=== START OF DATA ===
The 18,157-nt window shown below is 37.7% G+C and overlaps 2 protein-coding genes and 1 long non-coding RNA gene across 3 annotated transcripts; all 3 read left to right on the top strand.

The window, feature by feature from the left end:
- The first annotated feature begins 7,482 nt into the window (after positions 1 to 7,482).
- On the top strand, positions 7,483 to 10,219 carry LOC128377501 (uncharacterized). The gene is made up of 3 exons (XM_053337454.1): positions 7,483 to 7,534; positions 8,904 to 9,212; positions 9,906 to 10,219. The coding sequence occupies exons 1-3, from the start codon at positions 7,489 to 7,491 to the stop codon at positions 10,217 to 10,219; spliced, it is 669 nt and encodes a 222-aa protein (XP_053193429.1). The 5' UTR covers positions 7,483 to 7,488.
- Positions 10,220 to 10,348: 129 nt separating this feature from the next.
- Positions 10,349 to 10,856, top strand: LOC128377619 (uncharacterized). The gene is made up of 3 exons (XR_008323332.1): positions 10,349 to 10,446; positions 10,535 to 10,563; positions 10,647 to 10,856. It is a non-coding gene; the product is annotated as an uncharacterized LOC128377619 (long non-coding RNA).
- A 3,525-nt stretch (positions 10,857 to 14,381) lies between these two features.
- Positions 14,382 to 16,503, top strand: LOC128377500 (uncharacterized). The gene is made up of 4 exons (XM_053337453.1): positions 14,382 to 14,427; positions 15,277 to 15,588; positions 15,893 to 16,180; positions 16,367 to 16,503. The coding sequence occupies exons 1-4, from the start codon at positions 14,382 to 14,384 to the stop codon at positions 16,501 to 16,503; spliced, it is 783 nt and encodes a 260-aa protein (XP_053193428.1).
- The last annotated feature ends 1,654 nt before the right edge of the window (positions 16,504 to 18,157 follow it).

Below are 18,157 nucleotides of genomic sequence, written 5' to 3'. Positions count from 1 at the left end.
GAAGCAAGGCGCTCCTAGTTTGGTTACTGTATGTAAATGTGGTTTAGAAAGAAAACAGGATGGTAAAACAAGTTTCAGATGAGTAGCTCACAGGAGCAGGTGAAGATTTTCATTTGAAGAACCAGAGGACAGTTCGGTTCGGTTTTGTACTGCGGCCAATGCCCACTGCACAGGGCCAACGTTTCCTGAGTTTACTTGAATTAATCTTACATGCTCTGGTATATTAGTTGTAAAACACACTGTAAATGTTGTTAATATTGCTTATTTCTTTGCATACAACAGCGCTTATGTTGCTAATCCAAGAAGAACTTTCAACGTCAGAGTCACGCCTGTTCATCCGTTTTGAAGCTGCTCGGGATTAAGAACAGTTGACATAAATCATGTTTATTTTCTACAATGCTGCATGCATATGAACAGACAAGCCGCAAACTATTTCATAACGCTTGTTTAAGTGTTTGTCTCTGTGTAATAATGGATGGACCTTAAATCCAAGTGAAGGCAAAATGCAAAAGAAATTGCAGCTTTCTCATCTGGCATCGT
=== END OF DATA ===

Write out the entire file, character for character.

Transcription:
The 18,157-nt window shown below is 37.7% G+C and overlaps 2 protein-coding genes and 1 long non-coding RNA gene across 3 annotated transcripts; all 3 read left to right on the top strand.

The window, feature by feature from the left end:
- The first annotated feature begins 7,482 nt into the window (after positions 1 to 7,482).
- On the top strand, positions 7,483 to 10,219 carry LOC128377501 (uncharacterized). The gene is made up of 3 exons (XM_053337454.1): positions 7,483 to 7,534; positions 8,904 to 9,212; positions 9,906 to 10,219. The coding sequence occupies exons 1-3, from the start codon at positions 7,489 to 7,491 to the stop codon at positions 10,217 to 10,219; spliced, it is 669 nt and encodes a 222-aa protein (XP_053193429.1). The 5' UTR covers positions 7,483 to 7,488.
- Positions 10,220 to 10,348: 129 nt separating this feature from the next.
- Positions 10,349 to 10,856, top strand: LOC128377619 (uncharacterized). The gene is made up of 3 exons (XR_008323332.1): positions 10,349 to 10,446; positions 10,535 to 10,563; positions 10,647 to 10,856. It is a non-coding gene; the product is annotated as an uncharacterized LOC128377619 (long non-coding RNA).
- A 3,525-nt stretch (positions 10,857 to 14,381) lies between these two features.
- Positions 14,382 to 16,503, top strand: LOC128377500 (uncharacterized). The gene is made up of 4 exons (XM_053337453.1): positions 14,382 to 14,427; positions 15,277 to 15,588; positions 15,893 to 16,180; positions 16,367 to 16,503. The coding sequence occupies exons 1-4, from the start codon at positions 14,382 to 14,384 to the stop codon at positions 16,501 to 16,503; spliced, it is 783 nt and encodes a 260-aa protein (XP_053193428.1).
- The last annotated feature ends 1,654 nt before the right edge of the window (positions 16,504 to 18,157 follow it).

Below are 18,157 nucleotides of genomic sequence, written 5' to 3'. Positions count from 1 at the left end.
GAAGCAAGGCGCTCCTAGTTTGGTTACTGTATGTAAATGTGGTTTAGAAAGAAAACAGGATGGTAAAACAAGTTTCAGATGAGTAGCTCACAGGAGCAGGTGAAGATTTTCATTTGAAGAACCAGAGGACAGTTCGGTTCGGTTTTGTACTGCGGCCAATGCCCACTGCACAGGGCCAACGTTTCCTGAGTTTACTTGAATTAATCTTACATGCTCTGGTATATTAGTTGTAAAACACACTGTAAATGTTGTTAATATTGCTTATTTCTTTGCATACAACAGCGCTTATGTTGCTAATCCAAGAAGAACTTTCAACGTCAGAGTCACGCCTGTTCATCCGTTTTGAAGCTGCTCGGGATTAAGAACAGTTGACATAAATCATGTTTATTTTCTACAATGCTGCATGCATATGAACAGACAAGCCGCAAACTATTTCATAACGCTTGTTTAAGTGTTTGTCTCTGTGTAATAATGGATGGACCTTAAATCCAAGTGAAGGCAAAATGCAAAAGAAATTGCAGCTTTCTCATCTGGCATCGT